Harry Aoki is interviewed in the Bulletin, a journal of Japanese Canadian community, history and culture
John Endo Greenaway is the editor of Bulletin, published by the Japanese Canadian Citizens' Association of Greater Vancouver,
celebrating their 50th Anniversary in 2008. There are two feature interviews about Harry in the July/August 2008 Bulletin.
Harry Aoki – a life of music
following article incorporates interviews done with Harry Aoki in 2001
and 2008. Some of the following has been printed previously in The
is common wisdom in these times of increasing globalization and
shifting job markets, that the concept of having one career over the
course of a lifetime has gone the way of the typewriter and the rotary
phone. Instead, young people entering the job market are told to expect
to have as many as four or five careers (or more) between the time they
leave high school or university and the time they retire.
If that is the case, then Harry Aoki is light-years ahead of his
time. At the age of eighty-six he can look back on roughly a dozen
careers. As he admits, he may have forgotten a few. He has been a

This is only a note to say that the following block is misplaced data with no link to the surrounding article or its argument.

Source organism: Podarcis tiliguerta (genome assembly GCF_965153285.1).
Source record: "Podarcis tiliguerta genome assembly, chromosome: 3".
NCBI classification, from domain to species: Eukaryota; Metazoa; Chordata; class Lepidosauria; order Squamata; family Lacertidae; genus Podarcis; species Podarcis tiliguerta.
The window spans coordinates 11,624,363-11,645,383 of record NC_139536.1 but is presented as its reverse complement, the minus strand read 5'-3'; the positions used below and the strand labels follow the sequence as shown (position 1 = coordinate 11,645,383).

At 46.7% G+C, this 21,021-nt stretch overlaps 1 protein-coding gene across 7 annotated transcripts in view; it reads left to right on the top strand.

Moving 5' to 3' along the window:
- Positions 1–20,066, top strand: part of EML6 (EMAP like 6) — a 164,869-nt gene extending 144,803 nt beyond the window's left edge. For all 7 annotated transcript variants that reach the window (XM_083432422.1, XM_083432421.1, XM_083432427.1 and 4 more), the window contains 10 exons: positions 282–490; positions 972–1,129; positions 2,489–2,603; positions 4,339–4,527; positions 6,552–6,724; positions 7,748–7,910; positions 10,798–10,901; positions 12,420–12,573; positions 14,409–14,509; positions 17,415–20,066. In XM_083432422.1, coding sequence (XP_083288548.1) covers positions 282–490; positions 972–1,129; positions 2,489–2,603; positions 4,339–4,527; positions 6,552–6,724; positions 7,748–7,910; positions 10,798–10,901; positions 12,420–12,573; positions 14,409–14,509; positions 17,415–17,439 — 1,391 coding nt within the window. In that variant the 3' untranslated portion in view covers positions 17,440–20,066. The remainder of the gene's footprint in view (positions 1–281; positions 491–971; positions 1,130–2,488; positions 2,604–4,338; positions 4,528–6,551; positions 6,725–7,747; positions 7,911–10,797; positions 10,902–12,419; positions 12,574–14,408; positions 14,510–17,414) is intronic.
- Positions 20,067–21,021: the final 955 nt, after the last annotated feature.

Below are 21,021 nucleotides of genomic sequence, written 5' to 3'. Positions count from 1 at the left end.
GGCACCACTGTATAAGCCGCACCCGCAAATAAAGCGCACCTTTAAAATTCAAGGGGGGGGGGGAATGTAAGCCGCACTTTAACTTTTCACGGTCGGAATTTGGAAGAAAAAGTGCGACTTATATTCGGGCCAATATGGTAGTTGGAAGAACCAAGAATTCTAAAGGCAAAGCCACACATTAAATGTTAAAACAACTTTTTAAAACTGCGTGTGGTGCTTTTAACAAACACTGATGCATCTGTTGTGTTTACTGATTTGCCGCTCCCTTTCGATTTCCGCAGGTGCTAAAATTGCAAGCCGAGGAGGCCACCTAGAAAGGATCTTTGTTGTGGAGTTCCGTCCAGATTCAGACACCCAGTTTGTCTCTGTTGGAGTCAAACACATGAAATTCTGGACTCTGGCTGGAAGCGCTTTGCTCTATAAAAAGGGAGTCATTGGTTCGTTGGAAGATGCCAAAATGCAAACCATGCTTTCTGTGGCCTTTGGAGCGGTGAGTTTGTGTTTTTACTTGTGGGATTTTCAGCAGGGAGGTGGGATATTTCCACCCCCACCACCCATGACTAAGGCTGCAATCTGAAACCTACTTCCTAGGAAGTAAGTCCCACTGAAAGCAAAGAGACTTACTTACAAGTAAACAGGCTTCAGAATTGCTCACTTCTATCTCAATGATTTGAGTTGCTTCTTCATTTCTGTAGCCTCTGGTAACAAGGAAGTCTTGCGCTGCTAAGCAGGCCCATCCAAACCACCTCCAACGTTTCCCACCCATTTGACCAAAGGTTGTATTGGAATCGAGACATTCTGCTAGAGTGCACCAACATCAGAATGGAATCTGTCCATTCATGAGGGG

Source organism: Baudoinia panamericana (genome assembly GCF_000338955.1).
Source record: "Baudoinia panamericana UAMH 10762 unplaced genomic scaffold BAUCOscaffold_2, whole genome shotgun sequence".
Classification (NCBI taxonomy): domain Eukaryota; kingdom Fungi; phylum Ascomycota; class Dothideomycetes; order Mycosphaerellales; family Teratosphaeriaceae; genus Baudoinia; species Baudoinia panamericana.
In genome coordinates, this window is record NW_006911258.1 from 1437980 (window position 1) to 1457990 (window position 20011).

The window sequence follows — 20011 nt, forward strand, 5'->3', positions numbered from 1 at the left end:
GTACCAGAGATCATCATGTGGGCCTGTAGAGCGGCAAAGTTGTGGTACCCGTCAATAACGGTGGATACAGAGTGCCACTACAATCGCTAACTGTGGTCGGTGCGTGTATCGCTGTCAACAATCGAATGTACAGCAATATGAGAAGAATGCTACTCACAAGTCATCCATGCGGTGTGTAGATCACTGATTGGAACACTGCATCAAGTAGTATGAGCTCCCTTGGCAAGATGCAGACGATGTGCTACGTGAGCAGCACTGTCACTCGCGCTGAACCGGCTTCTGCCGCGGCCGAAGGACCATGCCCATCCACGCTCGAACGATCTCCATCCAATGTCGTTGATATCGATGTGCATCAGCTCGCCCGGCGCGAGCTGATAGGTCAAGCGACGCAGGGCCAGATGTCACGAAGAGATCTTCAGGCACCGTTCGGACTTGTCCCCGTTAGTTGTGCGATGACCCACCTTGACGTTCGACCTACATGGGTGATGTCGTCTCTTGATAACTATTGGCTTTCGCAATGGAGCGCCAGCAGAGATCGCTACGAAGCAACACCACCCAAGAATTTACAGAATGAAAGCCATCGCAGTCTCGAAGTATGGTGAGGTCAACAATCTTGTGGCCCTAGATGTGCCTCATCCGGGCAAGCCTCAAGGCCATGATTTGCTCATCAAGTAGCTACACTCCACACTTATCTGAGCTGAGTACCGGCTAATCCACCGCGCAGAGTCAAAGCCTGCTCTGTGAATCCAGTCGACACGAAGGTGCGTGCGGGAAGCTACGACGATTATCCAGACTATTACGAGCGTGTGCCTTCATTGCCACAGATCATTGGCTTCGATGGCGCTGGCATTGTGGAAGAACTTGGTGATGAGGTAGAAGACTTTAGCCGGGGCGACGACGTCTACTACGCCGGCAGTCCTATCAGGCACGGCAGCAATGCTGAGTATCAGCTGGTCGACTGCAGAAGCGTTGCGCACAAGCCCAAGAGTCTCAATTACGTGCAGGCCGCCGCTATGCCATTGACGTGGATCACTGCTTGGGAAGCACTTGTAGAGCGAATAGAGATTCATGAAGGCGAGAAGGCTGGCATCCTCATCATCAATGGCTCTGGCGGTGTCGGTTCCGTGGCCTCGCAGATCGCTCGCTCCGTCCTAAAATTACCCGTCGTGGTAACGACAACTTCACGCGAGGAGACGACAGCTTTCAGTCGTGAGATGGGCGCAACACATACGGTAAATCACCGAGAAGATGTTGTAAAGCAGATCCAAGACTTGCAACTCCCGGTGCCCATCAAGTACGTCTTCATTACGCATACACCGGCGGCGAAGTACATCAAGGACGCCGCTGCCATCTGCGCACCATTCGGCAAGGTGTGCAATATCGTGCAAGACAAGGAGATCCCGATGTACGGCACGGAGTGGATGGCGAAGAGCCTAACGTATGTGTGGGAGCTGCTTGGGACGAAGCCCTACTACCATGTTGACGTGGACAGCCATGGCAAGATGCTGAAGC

composer, recording artist, conductor, impresario, efficiency expert,
orchestral arranger, logger, teacher, ski instructor, musicologist,
traveler and band leader, among others. And he’s not done yet. Despite
recent health problems, he still maintains a busy schedule and
continues to search out new challenges.
Interview: Harry Aoki
sat down with Gary Cristall and Harry Aoki last week at Nikkei Place.
Gary is writing a book on the history of folk music in Canada and had
been wanting to talk to Harry for quite some time. When I invited him
along, he jumped at the chance. We covered a lot of ground in the
course of our conversation and the following is just a portion of what
we talked about.
JEG I You were involved in a redress movement in Alberta right after the war, something I’d never heard of before.
Yeah, that was . . . that was a tough one, you know. There was this
Justice Bird. Lot of brain. You know, photographic mind and
photographic reading, and the attorneys were arguing, you know, arguing
their cases, and he’s looking at this evidence, you know, he’s going
like this, slowly (mimes turning pages), and he’s reading the darn
thing. It’s in his brain.
JEG I This was like a mini redress movement, then?
Yeah. This is when people were allowed to leave and to move around, and
it got some people like the Ohamas started. They moved to, what it’s
called, Rainier. And others did about the same sort of thing. They were
very successful as farmers, they were good farmers. So, yeah, that was
the first redress. It was just a handful, you know, able to do
something about it. They had to have a few bucks themselves too, you